Happy TANKA Tuesday everyone! Welcome to the TANKA CAFÉ. Are you ready to get groovy with your poetry? Then, you’re in the right place! Pull up a chair, order some coffee or tea and let’s write some TANKA poetry.
Grab a cup of Joe or a cup of tea and read what’s below…
SO, LET’S TALK ABOUT HOW TO CREATE THE TANKA POETRY FORM.
It’s worth taking a moment to check the best way to create a Tanka.
Tanka poems are based on syllable structure much the same way a Haiku is written in the 5/7/5 format.
The Tanka form is easy to create: 5/7/5/7/7 and is a Haiku with two extra lines, of 7 syllables each consisting of five separate lines.
What makes a Tanka different from a Haiku is that the first three lines (5/7/5) are the upper phase. This upper stage is where you create an image in your reader’s mind.
The last two lines (7/7) of a Tanka poem are called the lower phase. Now here is where it gets interesting. The lower stage, the final two lines, should express the poet’s ideas about the image that was created in the three lines above.
Visit Jean Emrich at tankaonline.com Quick Start Guide
CLICK THE LINK TO SEE THE EXAMPLES and to learn how to write a Tanka poem
Here are some great sites that will help you write your Tanka.
For Synonyms and Antonyms. When your word has too many syllables, find one that works.
Find out how many syllables each word has. I use this site for all my Haiku and Tanka poems. Click on the “Poetry Workshop” tab to create your Tanka. Here are the rules for the Tanka form: howmanysyllables.com
I will publish the Tanka Tuesday prompt at 12: 03 A.M. Mountain Standard Time (Denver
Time). That should give everyone time to see the prompt from around the world.
WRITE YOUR TANKA POEM ON YOUR BLOG as a post.
How Long Do You Have and Your Deadline: You have a week to complete the Challenge with a deadline of Monday at 12:00 P.M. (Noon). This will give me a chance to add the links from everyone’s Tanka post from the previous week, on the new prompt I send out on Tuesday. I urge everyone to visit the blogs and comment on everyone’s Tanka poem.
The rules are simple.
I will give you two words that you need to use (in some form) in the writing of your Tanka.
The two words can be used in any way you would like to use them. Words have different definitions, and you can use the definitions you like. Feel free to use synonyms for the words.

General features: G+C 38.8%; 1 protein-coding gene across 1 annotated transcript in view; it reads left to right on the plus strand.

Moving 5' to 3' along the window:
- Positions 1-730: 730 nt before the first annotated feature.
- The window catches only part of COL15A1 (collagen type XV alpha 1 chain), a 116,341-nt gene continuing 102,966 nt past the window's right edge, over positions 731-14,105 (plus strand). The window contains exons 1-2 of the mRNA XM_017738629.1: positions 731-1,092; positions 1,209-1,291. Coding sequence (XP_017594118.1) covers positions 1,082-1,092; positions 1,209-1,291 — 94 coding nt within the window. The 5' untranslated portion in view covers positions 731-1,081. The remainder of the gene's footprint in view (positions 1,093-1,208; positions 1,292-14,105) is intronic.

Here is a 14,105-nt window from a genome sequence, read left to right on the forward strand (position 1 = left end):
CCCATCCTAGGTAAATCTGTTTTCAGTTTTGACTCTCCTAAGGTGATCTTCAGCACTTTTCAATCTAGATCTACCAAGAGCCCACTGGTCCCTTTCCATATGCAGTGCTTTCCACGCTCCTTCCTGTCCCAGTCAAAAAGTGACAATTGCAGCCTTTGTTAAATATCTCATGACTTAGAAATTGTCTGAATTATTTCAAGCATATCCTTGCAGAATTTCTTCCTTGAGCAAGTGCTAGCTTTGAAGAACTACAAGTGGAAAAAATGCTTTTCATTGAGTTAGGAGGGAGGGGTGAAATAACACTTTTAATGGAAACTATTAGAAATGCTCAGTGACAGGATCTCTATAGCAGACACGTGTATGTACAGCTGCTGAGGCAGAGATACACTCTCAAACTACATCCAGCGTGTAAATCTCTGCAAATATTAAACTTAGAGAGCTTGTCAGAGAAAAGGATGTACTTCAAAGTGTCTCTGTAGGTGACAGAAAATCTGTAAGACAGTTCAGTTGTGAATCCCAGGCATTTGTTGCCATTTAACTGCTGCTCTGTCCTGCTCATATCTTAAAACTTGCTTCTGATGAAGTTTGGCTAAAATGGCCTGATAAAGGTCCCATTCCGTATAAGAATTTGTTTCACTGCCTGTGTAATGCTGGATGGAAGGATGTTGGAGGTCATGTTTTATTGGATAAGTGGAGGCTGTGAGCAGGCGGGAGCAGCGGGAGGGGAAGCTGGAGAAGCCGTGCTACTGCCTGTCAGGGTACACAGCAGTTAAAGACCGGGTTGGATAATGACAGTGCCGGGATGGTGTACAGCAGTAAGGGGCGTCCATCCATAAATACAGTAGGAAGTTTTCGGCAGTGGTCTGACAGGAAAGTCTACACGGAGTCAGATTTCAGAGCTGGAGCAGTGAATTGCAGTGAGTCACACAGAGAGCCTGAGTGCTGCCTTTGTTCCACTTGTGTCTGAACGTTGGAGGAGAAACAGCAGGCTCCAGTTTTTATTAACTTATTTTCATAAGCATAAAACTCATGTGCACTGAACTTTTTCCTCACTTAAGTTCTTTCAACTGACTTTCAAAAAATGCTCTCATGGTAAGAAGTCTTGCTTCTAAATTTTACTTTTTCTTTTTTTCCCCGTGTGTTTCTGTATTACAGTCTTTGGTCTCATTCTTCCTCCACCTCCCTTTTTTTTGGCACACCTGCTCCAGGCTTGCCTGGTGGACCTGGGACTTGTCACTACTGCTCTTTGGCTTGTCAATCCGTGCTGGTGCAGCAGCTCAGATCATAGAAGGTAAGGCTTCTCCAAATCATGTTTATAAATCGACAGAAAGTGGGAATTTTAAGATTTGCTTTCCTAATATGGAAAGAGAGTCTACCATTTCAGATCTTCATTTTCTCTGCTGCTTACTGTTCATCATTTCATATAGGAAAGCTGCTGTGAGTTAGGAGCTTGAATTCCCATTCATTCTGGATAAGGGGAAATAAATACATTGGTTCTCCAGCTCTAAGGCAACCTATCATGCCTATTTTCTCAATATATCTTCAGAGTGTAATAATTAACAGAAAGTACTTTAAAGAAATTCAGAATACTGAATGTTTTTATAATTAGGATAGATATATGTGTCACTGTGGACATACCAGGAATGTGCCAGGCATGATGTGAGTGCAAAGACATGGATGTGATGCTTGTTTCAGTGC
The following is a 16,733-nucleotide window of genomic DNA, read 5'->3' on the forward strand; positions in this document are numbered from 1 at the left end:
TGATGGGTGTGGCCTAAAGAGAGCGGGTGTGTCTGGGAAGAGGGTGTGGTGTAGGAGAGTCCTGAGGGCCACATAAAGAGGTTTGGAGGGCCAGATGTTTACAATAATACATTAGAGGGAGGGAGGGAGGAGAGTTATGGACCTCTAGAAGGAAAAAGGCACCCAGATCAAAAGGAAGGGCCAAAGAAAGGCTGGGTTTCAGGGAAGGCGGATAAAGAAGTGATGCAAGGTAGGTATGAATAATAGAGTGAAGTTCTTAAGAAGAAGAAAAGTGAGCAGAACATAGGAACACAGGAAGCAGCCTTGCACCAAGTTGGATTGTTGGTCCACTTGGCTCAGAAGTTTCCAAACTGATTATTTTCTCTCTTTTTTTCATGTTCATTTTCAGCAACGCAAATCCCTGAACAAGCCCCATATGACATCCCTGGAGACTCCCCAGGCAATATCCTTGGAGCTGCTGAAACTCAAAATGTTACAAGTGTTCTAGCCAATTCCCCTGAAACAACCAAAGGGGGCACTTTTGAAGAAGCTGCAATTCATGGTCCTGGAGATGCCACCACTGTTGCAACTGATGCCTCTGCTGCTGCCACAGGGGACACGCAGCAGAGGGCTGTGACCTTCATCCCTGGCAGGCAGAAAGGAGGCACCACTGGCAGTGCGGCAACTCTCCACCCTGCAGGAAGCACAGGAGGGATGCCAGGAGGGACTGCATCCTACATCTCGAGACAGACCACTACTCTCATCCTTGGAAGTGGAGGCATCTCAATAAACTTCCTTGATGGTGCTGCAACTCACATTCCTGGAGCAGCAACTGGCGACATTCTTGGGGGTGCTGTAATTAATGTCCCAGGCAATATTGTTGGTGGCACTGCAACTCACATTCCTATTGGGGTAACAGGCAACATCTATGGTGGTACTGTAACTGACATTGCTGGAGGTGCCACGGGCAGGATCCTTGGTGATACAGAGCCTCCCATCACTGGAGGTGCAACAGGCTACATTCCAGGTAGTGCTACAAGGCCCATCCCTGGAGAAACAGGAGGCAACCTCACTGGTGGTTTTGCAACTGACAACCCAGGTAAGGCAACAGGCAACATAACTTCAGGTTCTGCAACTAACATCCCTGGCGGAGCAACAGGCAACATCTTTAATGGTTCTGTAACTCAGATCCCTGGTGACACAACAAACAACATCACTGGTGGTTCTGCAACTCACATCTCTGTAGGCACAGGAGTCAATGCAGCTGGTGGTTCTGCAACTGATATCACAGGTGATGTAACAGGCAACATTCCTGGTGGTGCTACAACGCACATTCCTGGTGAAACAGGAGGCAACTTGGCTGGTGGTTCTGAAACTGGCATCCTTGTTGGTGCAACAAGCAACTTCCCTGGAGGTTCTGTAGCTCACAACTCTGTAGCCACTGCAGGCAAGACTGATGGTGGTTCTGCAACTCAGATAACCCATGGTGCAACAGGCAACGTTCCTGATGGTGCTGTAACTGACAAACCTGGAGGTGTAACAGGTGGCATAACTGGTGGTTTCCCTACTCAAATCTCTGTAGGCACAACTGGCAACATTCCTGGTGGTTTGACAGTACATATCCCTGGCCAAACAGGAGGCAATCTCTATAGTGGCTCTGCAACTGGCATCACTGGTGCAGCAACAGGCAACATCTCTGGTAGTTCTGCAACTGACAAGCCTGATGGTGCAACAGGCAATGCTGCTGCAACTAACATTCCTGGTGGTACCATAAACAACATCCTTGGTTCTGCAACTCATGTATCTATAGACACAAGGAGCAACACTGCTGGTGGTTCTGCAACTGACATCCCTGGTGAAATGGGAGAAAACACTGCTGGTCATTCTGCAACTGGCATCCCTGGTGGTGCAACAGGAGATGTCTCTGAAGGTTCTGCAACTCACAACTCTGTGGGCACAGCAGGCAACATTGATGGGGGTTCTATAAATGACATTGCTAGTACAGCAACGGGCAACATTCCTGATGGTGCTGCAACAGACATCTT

LINK YOUR BLOG POST TO MINE WITH A PINGBACK. To do a Pingback: Copy the URL (the HTTP:// address of my post) for the current week’s Challenge and paste it into your post. You may also place a copy of your URL of your Tanka Post in the comments of the current week’s Challenge post.
Because of the time difference between where you are, and I am, you might not think your link is there. I manually approve all links. People participating in the challenge may visit you and comment or “like” your post. I also need at least a Pingback or a link in the comments section to know you took part and to include you in the Weekly Review section of the new prompt on Tuesday.
BE CREATIVE. Use your photos and create “Visual Tanka’s” if you wish, although it is not necessary. Use whatever program you want to make your images.
As time permits, I will visit your blog, comment, and TWEET your TANKA
If you add these hashtags to your post your poetry may be viewed more often:
#Tanka Tuesday, #micropoetry, #poetry, #5lines
If you haven’t set up your blog to share to Twitter, you should. It is an excellent way to meet other poets and share your work.
You may copy the badge I have created to go with the Tanka Tuesday Challenge Post and place it in your post:
HERE’S WHO JOINED US LAST WEEK FOR OUR 19th CHALLENGE USING THE WORDS – CRAFT & RISE: (Please make sure to visit the other participants. We learn from each other. <3)
* What is a Haibun? Poets.org says:
“Haibun is a poetic form that allows one to answer some of these questions while providing a fresh perspective through a lens that focuses on nature and landscape. Haibun combines a prose poem with a haiku. The haiku usually ends the poem as a sort of whispery and insightful postscript to the prose of the beginning of the poem. Another way of looking at the form is thinking of haibun as highly focused testimony or recollection of a journey composed of a prose poem and ending with a meaningful murmur of sorts: a haiku. The result is a very elegant block of text with the haiku serving as a tiny bowl or stand for the prose poem. A whole series of them in a manuscript look like neat little signs or flags—a visual delight.”
This week’s Poet of the Week is Sue Vincent. Her Tanka poem called “Riddles,” really spoke to me this week. Sue always tells me that her poetry is layered with meaning. You will think so too, once you’ve read her excellent creation. <3
©2017 Sue Vincent
Here are the two words for this week’s challenge: ANGEL & DEVIL
(any forms of the words AND don’t forget to use synonyms)
There are many different meanings to these words. Have fun and experiment. If the prompt words don’t Inspire you… write a Tanka based on the photo BELOW:
Image credit: Pixabay.com
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